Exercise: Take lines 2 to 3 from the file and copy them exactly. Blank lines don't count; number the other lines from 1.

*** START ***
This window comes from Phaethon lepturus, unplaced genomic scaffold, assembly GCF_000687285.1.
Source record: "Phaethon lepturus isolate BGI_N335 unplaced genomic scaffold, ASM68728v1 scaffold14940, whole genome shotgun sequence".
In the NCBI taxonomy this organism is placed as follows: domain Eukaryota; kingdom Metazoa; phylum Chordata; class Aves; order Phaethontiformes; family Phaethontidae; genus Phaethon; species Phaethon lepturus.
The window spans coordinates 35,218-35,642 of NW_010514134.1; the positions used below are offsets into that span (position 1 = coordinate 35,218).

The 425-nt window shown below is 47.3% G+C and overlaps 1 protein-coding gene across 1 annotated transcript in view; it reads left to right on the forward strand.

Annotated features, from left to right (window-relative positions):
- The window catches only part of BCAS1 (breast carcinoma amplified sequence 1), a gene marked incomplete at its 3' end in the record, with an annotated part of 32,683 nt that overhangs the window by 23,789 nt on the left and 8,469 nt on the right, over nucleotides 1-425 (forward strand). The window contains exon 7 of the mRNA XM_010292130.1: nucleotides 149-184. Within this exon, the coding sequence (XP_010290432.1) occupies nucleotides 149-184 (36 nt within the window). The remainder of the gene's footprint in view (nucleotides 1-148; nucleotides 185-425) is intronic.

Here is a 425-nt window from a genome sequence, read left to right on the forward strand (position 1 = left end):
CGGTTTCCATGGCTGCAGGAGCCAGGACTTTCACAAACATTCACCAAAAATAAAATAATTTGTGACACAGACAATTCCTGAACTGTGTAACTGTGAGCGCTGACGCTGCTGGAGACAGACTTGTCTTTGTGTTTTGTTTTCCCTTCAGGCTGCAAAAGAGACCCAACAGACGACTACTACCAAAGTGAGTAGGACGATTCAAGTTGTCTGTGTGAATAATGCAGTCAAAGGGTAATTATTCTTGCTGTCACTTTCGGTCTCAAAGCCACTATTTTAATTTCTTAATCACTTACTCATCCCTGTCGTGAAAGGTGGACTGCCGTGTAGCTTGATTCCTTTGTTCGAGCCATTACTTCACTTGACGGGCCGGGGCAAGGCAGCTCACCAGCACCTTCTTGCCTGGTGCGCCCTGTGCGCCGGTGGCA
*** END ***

Source record: "Phaethon lepturus isolate BGI_N335 unplaced genomic scaffold, ASM68728v1 scaffold14940, whole genome shotgun sequence".
In the NCBI taxonomy this organism is placed as follows: domain Eukaryota; kingdom Metazoa; phylum Chordata; class Aves; order Phaethontiformes; family Phaethontidae; genus Phaethon; species Phaethon lepturus.